If you look, most objects have a cn, name, displayname, and possibly other naming-type attributes. What is important is where and how each one is used. Typically, name is not indexed, but cn and possibly displayName are.

displayNames are usually composed of the cn plus the container object’s displayName, and the relative distinguished is usually just the cn.

To answer your question directly, yes you can search for an object by any attribute you want as long as you know it’s value. There are many attributes that have the same value on an object. The difference between a search and a good search, however, is whether or not the filter attributes are indexed.

Potentially, there are three names on every object: name, cn or common name and dn or display name.

Active Directory eading...

Trying to get through this, but don’t have quite time to get it all, so in the immortal words of the Terminator: I’ll be back...

VAS Join Browser

The shell script...

	# Usually these will be read from the user or sources from an answers file...
	#FDN=A-DEV-DC01.A.DEV # FDN of domain controller (for
	FDN=H-DC01.H.DEV      # FDN of domain controller (for

	  # These searches are ONLY for containers or organizational units...
	  # Use vastool search to look up, in $FDN (-h), the object attributes (-s
	  # one), an object whose class is either container or organizational unit...
	  if [ -z ${base_OU} ]; then
	    $VASTOOL -u $user -w $password -s search -h $FDN -s one\
	    "(|(objectclass=container)(objectclass=organizationalunit))" dn 2>/dev/null\
	    | sort -u | sed "s/dn: //g"
	    echo "Select the current OU"
	    echo ".."
	    $VASTOOL -u $user -w $password -s search -h $FDN -s one -b "$base_OU"\
	    "(|(objectclass=container)(objectclass=organizationalunit))" dn 2>/dev/null\
	    | sort -u | sed "s/dn: //g"
	    echo "Select the current OU"

	echo "   User:     $user"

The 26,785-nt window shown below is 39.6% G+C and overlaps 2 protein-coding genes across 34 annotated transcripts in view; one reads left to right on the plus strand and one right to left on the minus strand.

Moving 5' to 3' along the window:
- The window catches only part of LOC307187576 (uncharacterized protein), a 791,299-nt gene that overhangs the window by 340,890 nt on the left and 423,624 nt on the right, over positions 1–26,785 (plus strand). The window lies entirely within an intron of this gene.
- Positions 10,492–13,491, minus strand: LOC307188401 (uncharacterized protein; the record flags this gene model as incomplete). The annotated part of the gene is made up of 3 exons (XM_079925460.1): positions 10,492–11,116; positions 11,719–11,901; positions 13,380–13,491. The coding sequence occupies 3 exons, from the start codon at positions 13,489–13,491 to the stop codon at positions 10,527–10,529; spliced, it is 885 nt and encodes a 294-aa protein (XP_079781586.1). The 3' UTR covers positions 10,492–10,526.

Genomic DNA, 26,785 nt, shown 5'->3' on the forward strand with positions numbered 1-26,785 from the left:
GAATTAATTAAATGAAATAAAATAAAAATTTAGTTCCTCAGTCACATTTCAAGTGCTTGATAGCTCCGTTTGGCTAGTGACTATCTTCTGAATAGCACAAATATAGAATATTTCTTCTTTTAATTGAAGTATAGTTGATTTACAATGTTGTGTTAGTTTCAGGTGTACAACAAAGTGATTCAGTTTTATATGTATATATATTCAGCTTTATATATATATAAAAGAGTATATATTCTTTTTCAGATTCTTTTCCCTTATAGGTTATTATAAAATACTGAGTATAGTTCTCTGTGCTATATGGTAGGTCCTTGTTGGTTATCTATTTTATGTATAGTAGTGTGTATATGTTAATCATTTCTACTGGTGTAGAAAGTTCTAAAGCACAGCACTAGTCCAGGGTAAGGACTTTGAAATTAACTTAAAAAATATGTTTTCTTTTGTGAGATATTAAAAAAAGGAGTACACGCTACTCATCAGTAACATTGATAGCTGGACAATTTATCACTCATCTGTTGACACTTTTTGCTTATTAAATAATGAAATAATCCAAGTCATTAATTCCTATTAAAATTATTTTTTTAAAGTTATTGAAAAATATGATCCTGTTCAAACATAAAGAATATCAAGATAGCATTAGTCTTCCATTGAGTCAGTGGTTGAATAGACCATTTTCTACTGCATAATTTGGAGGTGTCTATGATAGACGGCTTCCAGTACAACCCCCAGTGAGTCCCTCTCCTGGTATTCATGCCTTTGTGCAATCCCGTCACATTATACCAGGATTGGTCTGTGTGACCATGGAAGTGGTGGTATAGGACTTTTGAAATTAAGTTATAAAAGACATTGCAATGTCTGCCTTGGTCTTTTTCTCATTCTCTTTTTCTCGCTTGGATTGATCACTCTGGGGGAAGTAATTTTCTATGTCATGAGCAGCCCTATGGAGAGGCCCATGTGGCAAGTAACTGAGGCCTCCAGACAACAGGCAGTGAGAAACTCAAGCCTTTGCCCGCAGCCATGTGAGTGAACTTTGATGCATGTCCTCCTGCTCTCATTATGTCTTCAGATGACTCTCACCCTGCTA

echo "   Password: $password"
	echo "   FDN:      $FDN"


	while [ -z ${BASE} ]; do
	  select answer in `search`; do
	    echo "Answer: $answer"

	    if [ $answer = \.\. ]; then
	      base_OU=`echo $base_OU | cut -d, -f2-`
	      echo "Current working OU is $base_OU"
	    elif [ $answer = "Select the current OU" ]; then
	      echo "Current working OU is $base_OU"

	$ECHO "The \$BASE var is set to $BASE"

Learning vastool search...

The filter strings are from RFC 2254 (The String Representation of LDAP Search Filters).

	russ@taliesin:~> vastool -u administrator -w Test1234 -s search -h H-DC01.H.DEV \
	-s one "(|(objectclass=container)(objectclass=organizationalunit))" dn
	dn: CN=Computers,DC=h,DC=dev

	dn: OU=Domain Controllers,DC=h,DC=dev

	dn: CN=ForeignSecurityPrincipals,DC=h,DC=dev

	dn: OU=Groups - Bulk,DC=h,DC=dev

	dn: CN=Program Data,DC=h,DC=dev

	dn: CN=System,DC=h,DC=dev

	dn: OU=Unix Container,DC=h,DC=dev

	dn: CN=Users,DC=h,DC=dev

	dn: OU=Users - Bulk,DC=h,DC=dev

...add the sort -u here to rid us of blank lines:

	russ@taliesin:~> vastool -u administrator -w Test1234 -s search -h H-DC01.H.DEV \
	-s one "(|(objectclass=container)(objectclass=organizationalunit))" dn | sort -u
	dn: CN=Computers,DC=h,DC=dev
	dn: CN=ForeignSecurityPrincipals,DC=h,DC=dev
	dn: CN=Program Data,DC=h,DC=dev
	dn: CN=System,DC=h,DC=dev
	dn: CN=Users,DC=h,DC=dev
	dn: OU=Domain Controllers,DC=h,DC=dev
	dn: OU=Groups - Bulk,DC=h,DC=dev
	dn: OU=Unix Container,DC=h,DC=dev
	dn: OU=Users - Bulk,DC=h,DC=dev

...and, finally, use sed to get rid of “dn: ”:

	russ@taliesin:~> vastool -u administrator -w Test1234 -s search -h H-DC01.H.DEV \
	-s one "(|(objectclass=container)(objectclass=organizationalunit))" dn | sort -u | sed "s/dn: //g"

	CN=Program Data,DC=h,DC=dev
	OU=Domain Controllers,DC=h,DC=dev
	OU=Groups - Bulk,DC=h,DC=dev
	OU=Unix Container,DC=h,DC=dev
	OU=Users - Bulk,DC=h,DC=dev